The Gospel reading yesterday, the second Sunday of Advent, spoke of healing and being made new. It spoke to the exile and alienation of the People of God, and of all people. It offered hope and wholeness.
In the fifteenth year of Tiberius Caesar’s reign, when Pontius Pilate was governor of Judaea, Herod tetrarch of Galilee, his brother Philip tetrarch of the lands of Ituraea and Trachonitis, Lysanias tetrach of Abilene, during the pontificate of Annas and Caiaphas the word of God came to John son of Zechariah, in the wilderness. He went through the whole Jordan district proclaiming a baptism of repentance for the forgiveness of sins, as it is written in the book of the sayings of the prophet Isaiah:
‘A voice cries in the wilderness:
Prepare a way for the Lord,
make his paths straight.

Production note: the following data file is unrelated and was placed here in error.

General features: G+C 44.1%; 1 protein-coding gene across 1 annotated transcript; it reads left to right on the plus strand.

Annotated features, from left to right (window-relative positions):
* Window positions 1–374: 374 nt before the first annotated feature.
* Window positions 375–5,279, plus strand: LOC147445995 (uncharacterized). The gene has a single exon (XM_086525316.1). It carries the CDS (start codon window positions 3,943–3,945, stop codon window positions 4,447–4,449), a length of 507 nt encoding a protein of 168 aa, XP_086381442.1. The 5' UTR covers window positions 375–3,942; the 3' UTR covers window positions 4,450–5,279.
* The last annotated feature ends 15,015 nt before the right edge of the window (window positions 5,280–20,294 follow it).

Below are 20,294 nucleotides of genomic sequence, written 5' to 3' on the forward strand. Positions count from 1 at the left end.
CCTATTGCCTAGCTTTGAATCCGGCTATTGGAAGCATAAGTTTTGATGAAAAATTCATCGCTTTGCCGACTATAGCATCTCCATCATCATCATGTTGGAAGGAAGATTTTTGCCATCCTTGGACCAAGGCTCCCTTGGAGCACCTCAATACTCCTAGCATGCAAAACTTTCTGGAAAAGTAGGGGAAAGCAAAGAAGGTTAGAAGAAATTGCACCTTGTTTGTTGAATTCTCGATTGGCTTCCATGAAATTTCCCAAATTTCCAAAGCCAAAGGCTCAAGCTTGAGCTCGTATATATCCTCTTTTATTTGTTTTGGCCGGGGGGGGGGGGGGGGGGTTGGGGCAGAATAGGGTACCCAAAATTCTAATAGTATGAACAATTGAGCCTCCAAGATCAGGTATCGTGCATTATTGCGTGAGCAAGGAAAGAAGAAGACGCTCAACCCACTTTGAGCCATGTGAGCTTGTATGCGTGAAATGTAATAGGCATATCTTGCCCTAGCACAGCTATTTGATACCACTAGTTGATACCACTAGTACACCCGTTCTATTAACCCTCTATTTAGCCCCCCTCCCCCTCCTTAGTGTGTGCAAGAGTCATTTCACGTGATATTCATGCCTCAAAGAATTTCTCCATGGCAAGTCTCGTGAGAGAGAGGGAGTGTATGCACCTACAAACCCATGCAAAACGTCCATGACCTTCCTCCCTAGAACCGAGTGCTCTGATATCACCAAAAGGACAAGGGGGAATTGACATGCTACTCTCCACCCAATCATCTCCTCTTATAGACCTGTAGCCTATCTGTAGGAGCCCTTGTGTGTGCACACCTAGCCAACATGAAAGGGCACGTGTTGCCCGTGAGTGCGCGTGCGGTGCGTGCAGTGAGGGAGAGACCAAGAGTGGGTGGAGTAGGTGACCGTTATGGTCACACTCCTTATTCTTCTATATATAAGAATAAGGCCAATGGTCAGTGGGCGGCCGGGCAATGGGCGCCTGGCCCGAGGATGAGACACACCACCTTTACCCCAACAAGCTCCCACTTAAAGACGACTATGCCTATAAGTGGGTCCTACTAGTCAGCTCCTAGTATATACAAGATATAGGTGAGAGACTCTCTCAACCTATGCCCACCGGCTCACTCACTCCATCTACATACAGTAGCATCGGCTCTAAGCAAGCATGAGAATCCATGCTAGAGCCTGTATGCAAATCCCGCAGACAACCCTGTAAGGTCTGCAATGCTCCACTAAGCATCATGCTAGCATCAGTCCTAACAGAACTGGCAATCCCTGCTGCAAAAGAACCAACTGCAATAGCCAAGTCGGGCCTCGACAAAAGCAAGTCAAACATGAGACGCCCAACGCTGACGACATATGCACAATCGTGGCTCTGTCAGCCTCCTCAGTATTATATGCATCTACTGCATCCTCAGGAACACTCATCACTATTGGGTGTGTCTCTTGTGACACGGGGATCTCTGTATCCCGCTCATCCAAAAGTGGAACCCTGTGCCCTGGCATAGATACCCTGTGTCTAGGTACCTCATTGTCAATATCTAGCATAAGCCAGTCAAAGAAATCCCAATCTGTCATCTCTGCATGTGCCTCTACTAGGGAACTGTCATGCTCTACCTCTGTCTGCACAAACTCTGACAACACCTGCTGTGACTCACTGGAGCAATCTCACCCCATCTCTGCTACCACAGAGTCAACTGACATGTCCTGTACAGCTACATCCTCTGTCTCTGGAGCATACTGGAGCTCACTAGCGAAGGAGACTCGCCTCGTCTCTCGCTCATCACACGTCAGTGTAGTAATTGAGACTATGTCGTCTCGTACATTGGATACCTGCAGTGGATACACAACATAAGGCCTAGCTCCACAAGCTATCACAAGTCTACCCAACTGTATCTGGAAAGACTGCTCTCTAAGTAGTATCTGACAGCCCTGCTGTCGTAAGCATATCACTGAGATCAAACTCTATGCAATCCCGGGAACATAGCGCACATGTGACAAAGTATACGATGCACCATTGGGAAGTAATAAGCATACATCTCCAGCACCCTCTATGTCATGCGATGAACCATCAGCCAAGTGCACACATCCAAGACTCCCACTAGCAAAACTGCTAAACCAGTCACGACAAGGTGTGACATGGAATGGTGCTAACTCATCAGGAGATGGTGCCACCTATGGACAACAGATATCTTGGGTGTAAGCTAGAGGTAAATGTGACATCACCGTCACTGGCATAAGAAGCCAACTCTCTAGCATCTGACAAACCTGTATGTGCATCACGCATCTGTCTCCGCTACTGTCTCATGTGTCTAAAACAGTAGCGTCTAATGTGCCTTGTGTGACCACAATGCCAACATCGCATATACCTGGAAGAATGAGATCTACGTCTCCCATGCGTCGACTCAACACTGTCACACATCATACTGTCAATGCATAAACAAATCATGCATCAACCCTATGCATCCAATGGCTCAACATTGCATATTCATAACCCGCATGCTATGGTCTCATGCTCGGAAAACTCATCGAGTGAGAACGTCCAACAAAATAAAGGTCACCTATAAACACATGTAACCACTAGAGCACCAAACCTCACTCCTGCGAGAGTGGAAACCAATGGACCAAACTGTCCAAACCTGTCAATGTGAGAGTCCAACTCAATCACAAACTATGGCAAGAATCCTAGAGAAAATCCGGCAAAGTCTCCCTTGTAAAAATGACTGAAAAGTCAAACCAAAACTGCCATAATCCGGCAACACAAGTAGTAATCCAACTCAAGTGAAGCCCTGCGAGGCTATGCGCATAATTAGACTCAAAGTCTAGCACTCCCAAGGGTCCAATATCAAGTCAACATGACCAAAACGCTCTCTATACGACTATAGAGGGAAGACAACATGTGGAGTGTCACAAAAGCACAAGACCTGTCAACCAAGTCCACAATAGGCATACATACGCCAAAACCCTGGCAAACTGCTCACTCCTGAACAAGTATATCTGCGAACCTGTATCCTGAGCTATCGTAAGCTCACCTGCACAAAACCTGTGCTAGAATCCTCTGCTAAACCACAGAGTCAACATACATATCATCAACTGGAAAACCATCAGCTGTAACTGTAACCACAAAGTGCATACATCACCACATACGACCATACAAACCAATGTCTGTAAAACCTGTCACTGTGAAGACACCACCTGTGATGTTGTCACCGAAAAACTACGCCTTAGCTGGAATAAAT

Every valley will be filled in,
every mountain and hill be laid low,
winding ways will be straightened
and rough roads made smooth.
And all mankind shall see the salvation of God.’
The Bible is, necessarily, a book that makes great use of metaphor.
In our day, talk of ‘Every valley being filled in, every mountain and hill laid low, winding ways straightened, and rough roads made smooth.’ might have us wondering about the planning applications that would need to be made and the protests about safeguarding the environment. And quite right too.
However think of the objections we raise when we ourselves are called to reform and renewal. Often they are a misguided form of self-protection, not helping us but keeping us at a (sadly) safe distance from God’s healing and newness and mercy.
The metaphor of highway building is just that, a metaphor. The real change needed, offered, is in us that we might be helped to come closer to God’s presence, helped to be re-fashioned in the image of his Son. That this might happen to us as individuals and as Church.
How we hesitate, how we seeks to frustrate the plan. How we need a Year of Mercy.
- What do you fear?
- What do you hope for?
- Where are God’s plans in all this?
Photo. Work site in Vancouver. (c) 2008, Allen Morris.